The historic White Castle that Justin Schaefer remembers walking past as a teenager is about to host Schaefer’s new vintage store. When he lived in the neighborhood around the turn of the century, he would pass the White Castle, then an accordion store, to get to his favorite punk shops.
“It’s so unique in its architecture that obviously it’s hard to forget, and everybody wants to have some association with it. It was just sort of this landmark place that was a funny place to walk past,” Schaefer said.
Now the White Castle, which has been a music non-profit and an antique shop in the past five years, will be home to Schaefer’s streetwear clothing, Pee-Wee Herman toys and old local band paraphernalia when it opens on Oct. 8 just in time for Open Streets Lyndale.
Pee-Wee Herman memorabilia and skateboarding stuff are representative of Schaefer’s style. Photo by Anna Koenning
Schaefer’s style is weird, colorful and flashy. He loves velour animal prints and neon accents. He calls himself the number one dealer of Zubaz pants, and says he has the 90s pants in every shade. He has band t-shirts from local and international musicians, vintage denim kids’ overalls and a sweatshirt the size of a Fiat. A father himself, Schaefer said that his vintage kids’ clothing collection sets him apart from other vintage dealers.
In addition to clothing, he collects what he calls ephemera, meaning items that exist to be used for a short time. He has drawers of papers with drawings and band posters, bizarre action figures from the 60s and at least one whole box of inflatable toys.
The ephemera collection is a nod to Schaefer’s career as an artist. After attending the School of the Art Institute of Chicago, Schaefer lived and worked across the country as an artist. He specialized in ephemeral art that existed very temporarily, like dying a pool red. After putting on a show in California, Schaefer became tired of the art world and returned to his hometown of Stillwater to work in the food industry in 2014.
The ephemeral theme tied into food as well. Schaefer loves cooking, and equates it to ephemeral art in that you make the food, display it nicely on a plate, eat it, and it’s gone. He also has experience working in the food world. He worked at a cheese shop in Stillwater, opened a restaurant in Bayport, worked at St. Genevieve, Fika and then at Kyatchi. Then he got laid off.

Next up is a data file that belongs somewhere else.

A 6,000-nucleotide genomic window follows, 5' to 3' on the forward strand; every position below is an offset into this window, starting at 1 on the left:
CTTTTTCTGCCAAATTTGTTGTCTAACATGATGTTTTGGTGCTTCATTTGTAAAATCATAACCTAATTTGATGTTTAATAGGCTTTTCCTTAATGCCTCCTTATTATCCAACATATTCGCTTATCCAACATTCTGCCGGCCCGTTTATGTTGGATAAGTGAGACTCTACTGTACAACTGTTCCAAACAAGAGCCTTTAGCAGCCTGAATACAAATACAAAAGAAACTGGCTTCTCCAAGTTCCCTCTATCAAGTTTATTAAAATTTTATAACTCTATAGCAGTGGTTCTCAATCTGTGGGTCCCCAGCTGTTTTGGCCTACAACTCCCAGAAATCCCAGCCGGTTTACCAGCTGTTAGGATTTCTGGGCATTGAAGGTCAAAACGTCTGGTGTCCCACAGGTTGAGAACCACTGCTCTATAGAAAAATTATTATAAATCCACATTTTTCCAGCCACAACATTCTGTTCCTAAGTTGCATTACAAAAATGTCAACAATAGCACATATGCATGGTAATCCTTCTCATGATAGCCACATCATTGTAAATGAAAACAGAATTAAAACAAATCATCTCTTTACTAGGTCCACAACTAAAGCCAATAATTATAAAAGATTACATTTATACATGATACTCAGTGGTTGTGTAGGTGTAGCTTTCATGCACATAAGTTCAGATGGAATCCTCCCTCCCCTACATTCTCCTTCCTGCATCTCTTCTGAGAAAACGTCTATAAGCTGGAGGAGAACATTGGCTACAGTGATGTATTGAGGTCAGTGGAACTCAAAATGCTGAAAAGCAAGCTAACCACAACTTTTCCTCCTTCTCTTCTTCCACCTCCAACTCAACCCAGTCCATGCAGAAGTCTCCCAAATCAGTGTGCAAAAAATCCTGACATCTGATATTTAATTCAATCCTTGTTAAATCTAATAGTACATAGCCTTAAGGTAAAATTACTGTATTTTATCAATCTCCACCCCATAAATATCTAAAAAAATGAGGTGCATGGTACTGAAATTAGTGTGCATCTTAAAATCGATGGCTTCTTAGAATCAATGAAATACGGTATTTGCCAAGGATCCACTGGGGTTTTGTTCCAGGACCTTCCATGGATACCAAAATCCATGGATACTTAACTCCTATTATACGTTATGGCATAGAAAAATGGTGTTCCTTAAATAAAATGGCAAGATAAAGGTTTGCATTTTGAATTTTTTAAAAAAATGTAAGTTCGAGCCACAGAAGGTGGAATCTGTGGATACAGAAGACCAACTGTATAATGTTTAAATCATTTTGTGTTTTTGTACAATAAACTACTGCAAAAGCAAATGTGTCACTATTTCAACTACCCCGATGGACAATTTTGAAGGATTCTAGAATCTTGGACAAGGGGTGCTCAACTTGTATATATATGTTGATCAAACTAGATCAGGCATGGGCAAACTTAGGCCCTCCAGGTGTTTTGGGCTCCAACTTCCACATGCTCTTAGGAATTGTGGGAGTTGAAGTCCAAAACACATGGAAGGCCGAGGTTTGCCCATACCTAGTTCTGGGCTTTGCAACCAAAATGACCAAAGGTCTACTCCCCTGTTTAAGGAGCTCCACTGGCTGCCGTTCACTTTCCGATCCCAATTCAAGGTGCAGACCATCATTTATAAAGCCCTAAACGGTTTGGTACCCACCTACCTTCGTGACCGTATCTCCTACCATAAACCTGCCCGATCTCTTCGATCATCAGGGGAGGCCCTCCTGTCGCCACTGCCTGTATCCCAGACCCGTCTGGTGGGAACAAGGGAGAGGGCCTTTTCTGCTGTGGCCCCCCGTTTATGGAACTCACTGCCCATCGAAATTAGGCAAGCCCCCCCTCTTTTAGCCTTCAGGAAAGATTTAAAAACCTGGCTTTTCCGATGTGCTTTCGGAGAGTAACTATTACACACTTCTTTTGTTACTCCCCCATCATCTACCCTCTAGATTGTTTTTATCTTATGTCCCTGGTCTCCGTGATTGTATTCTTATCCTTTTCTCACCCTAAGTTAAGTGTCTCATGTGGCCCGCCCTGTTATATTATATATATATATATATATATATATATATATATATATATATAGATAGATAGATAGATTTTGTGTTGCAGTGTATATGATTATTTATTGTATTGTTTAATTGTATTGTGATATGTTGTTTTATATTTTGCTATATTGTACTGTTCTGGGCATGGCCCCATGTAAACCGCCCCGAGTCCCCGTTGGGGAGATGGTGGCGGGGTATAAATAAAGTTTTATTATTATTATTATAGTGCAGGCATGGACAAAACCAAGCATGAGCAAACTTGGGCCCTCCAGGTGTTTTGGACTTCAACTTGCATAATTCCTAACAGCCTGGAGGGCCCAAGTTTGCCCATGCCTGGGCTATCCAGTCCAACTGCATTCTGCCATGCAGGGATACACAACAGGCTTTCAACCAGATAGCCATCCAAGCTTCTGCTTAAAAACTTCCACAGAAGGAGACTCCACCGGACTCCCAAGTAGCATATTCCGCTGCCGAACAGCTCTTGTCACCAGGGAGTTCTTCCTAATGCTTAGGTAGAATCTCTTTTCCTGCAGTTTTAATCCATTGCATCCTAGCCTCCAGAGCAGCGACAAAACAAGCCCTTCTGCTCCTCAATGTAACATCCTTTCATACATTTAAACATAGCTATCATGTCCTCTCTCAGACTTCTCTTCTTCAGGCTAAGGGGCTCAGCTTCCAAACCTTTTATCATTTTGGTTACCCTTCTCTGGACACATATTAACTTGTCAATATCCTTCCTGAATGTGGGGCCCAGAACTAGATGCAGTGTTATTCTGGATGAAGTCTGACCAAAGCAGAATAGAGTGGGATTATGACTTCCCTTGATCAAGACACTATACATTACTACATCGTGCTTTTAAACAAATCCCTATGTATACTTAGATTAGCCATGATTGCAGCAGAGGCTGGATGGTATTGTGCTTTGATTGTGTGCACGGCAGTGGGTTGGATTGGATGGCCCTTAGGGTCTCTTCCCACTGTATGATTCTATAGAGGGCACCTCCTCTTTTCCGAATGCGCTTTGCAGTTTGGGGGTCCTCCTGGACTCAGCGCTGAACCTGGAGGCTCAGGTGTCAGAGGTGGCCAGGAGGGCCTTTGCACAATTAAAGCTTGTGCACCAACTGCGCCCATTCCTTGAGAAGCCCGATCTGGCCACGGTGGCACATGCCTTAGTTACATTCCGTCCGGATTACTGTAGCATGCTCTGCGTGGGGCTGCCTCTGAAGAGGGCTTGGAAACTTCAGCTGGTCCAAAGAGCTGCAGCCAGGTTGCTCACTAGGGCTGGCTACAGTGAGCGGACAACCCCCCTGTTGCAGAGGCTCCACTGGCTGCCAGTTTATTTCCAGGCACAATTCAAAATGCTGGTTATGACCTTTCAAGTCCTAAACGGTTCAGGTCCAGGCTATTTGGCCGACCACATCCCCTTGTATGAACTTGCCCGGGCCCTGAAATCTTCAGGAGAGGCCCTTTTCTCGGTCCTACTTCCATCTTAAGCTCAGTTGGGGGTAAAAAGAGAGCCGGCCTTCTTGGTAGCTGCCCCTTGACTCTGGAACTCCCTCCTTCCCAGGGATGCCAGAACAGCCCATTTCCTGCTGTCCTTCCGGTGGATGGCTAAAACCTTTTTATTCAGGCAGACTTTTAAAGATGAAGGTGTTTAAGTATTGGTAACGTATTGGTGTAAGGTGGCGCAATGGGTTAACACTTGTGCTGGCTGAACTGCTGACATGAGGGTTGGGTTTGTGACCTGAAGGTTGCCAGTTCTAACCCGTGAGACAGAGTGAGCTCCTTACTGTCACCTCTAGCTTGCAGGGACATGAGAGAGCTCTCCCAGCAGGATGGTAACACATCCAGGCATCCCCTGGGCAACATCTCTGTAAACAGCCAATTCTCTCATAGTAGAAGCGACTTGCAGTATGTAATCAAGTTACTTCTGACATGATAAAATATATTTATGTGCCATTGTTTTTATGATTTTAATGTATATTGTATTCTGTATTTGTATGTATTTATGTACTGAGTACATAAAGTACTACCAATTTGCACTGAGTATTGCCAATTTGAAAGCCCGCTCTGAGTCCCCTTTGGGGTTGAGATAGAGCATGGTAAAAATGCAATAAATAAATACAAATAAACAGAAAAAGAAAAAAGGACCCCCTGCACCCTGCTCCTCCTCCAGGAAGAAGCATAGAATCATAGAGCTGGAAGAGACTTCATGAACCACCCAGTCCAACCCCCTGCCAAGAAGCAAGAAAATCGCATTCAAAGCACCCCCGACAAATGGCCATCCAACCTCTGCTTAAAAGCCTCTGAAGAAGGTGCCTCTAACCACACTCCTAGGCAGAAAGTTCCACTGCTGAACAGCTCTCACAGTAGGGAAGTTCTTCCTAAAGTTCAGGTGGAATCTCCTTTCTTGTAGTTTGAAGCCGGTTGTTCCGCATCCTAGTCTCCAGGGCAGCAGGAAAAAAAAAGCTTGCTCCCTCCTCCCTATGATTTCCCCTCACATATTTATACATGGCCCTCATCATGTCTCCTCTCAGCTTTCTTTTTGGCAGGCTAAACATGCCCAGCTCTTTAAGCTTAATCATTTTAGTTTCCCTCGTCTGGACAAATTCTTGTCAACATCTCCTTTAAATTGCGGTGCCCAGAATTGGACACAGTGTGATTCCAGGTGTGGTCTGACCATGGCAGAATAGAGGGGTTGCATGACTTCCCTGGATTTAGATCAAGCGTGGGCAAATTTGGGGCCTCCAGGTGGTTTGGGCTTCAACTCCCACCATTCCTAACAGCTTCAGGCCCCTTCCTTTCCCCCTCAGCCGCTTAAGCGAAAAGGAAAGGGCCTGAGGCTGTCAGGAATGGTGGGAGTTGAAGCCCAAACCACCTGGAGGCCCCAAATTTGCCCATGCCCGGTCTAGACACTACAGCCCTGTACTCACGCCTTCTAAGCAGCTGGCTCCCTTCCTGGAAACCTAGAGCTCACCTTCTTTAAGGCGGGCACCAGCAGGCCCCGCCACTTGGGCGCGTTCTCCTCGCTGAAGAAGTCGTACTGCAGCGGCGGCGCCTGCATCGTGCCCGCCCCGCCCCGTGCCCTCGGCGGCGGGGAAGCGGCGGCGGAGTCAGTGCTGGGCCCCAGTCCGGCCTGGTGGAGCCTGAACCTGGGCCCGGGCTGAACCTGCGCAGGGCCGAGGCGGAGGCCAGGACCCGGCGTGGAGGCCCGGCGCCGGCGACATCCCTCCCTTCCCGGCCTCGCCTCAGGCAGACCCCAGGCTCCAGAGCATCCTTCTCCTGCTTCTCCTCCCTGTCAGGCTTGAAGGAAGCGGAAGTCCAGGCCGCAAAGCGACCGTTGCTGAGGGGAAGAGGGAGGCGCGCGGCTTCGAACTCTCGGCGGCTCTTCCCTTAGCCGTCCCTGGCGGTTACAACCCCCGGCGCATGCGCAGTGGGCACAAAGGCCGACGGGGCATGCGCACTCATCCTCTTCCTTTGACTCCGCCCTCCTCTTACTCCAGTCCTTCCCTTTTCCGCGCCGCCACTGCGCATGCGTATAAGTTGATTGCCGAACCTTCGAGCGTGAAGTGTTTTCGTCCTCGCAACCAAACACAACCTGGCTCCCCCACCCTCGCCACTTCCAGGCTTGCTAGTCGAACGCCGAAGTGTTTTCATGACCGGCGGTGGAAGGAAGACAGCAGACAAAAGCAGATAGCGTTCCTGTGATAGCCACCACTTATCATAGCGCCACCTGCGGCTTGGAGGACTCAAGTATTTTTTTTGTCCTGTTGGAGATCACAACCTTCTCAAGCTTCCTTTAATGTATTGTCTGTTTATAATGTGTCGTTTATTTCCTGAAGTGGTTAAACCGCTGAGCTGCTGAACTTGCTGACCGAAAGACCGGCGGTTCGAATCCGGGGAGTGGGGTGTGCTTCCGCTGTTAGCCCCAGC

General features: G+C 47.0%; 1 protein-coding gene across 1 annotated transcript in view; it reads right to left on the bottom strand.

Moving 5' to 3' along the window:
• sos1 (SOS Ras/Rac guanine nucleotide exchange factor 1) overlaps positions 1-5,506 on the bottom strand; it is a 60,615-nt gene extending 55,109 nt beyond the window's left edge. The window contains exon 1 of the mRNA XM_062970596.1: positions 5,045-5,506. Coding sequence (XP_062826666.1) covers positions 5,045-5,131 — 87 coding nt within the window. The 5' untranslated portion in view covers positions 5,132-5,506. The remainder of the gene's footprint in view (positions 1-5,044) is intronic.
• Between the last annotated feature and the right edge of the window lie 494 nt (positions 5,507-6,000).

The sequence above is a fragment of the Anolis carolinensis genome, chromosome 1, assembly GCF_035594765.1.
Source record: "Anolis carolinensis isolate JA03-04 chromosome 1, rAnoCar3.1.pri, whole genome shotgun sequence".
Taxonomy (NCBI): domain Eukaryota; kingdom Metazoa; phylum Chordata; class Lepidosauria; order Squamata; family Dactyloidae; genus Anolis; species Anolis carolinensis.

“When I got laid off from Kyatchi I was like why don’t I use all this free time and start aggressively thrifting?” Schaefer said.
He had always enjoyed thrifting, but the extra time on his hands allowed Schaefer to kick it into high gear. He spent hours every day at flea markets and wholesale thrift shops buying carts and carts of clothing. The flexible schedule also allowed Schaefer to take care of his kids and pick them up whenever they needed.
“I had always been buying vintage clothing and ephemera and stuff and being surrounded by it,” Schaefer said. “Any time I had free time I would be at a thrift shop or a specialty vintage store. I mean this is all over the cities, anywhere I would visit, it’s just what I would want to do.”
At first he didn’t have a plan for the clothing, but the boxes started piling up. Pretty soon he and his partner moved their child into their room to fill the child’s bedroom with boxes of vintage wares. Schaefer credits his art career for shaping his eye for cool vintage finds.
Schaefer moved the boxes into a friend’s basement, then a garage in Marine on St. Croix, then a 600 square foot studio where he could spread out a bit and eventually a 1600 square foot space in St. Paul. He used the space to sell clothing to Japanese vintage buyers who bought American finds to sell at Japanese vintage markets. A friend who also sold to Japanese buyers tipped him off to this market, and Schaefer started bringing in money. He went shopping for hours, took care of his kids and met with Japanese dealers a few times a month. Eventually he began selling at vintage markets too.
When a friend mentioned to Schaefer that the White Castle was up for rent, Schaefer said no. When his friend mentioned that the space had a parking lot, Schaefer thought about it a little more. Then he learned about the Painter Park skate park, and Schaefer called up the building manager.
“The skate park across the street also is an amazing thing to be able to support as someone who loved to skateboard and also has many skateboard-related pieces,” Schaefer said.
Schaefer said that the building manager, Pat Fitzgerald, was incredibly helpful. If she hadn’t been so wonderful to deal with, Schaefer said he probably wouldn’t have gone through with renting the space. The idea of occupying the historic White Castle, the one he remembered walking by as a teenager, was daunting to Schaefer. His friends thought it was perfect.
“All my friends… were like it’s a fucking no brainer. It is the perfect place for you. It could only be you,” Schaefer said.
The store doesn’t have a name yet, but it won’t be called White Castle or anything close to it. In addition to selling vintage wares, Schaefer wants to buy or trade with community members.
The shop will open on Oct. 8 with a vintage market in the parking lot for Open Streets. Schaefer isn’t sure what the hours will be yet, but he aims to have the store open six days a week. The historic White Castle #8 is located at 3252 Lyndale Avenue South.